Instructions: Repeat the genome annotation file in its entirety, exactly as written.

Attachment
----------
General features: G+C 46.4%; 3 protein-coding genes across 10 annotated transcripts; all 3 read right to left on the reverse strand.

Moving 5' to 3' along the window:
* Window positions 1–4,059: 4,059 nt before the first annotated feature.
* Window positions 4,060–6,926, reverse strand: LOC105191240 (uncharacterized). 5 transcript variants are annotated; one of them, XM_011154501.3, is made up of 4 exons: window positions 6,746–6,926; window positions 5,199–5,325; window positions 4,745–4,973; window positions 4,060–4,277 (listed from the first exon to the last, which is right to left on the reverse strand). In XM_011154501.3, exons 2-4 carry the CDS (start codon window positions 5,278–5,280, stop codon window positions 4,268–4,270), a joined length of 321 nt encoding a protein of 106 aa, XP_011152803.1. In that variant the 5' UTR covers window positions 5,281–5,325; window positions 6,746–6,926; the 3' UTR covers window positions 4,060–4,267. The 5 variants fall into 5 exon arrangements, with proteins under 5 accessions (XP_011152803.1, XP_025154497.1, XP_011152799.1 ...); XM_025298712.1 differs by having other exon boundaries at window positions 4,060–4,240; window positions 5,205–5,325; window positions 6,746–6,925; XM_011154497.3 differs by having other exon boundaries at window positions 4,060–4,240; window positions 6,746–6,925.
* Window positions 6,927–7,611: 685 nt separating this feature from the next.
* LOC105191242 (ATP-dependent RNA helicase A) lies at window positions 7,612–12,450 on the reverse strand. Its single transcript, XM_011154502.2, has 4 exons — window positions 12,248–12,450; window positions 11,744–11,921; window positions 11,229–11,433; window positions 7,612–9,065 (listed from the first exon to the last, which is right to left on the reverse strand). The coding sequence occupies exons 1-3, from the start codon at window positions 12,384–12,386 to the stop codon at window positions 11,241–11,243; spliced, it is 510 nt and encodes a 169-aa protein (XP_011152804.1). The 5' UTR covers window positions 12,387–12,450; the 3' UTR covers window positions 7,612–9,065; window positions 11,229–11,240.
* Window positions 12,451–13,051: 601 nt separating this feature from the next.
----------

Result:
General features: G+C 46.4%; 3 protein-coding genes across 10 annotated transcripts; all 3 read right to left on the reverse strand.

Moving 5' to 3' along the window:
* Window positions 1–4,059: 4,059 nt before the first annotated feature.
* Window positions 4,060–6,926, reverse strand: LOC105191240 (uncharacterized). 5 transcript variants are annotated; one of them, XM_011154501.3, is made up of 4 exons: window positions 6,746–6,926; window positions 5,199–5,325; window positions 4,745–4,973; window positions 4,060–4,277 (listed from the first exon to the last, which is right to left on the reverse strand). In XM_011154501.3, exons 2-4 carry the CDS (start codon window positions 5,278–5,280, stop codon window positions 4,268–4,270), a joined length of 321 nt encoding a protein of 106 aa, XP_011152803.1. In that variant the 5' UTR covers window positions 5,281–5,325; window positions 6,746–6,926; the 3' UTR covers window positions 4,060–4,267. The 5 variants fall into 5 exon arrangements, with proteins under 5 accessions (XP_011152803.1, XP_025154497.1, XP_011152799.1 ...); XM_025298712.1 differs by having other exon boundaries at window positions 4,060–4,240; window positions 5,205–5,325; window positions 6,746–6,925; XM_011154497.3 differs by having other exon boundaries at window positions 4,060–4,240; window positions 6,746–6,925.
* Window positions 6,927–7,611: 685 nt separating this feature from the next.
* LOC105191242 (ATP-dependent RNA helicase A) lies at window positions 7,612–12,450 on the reverse strand. Its single transcript, XM_011154502.2, has 4 exons — window positions 12,248–12,450; window positions 11,744–11,921; window positions 11,229–11,433; window positions 7,612–9,065 (listed from the first exon to the last, which is right to left on the reverse strand). The coding sequence occupies exons 1-3, from the start codon at window positions 12,384–12,386 to the stop codon at window positions 11,241–11,243; spliced, it is 510 nt and encodes a 169-aa protein (XP_011152804.1). The 5' UTR covers window positions 12,387–12,450; the 3' UTR covers window positions 7,612–9,065; window positions 11,229–11,240.
* Window positions 12,451–13,051: 601 nt separating this feature from the next.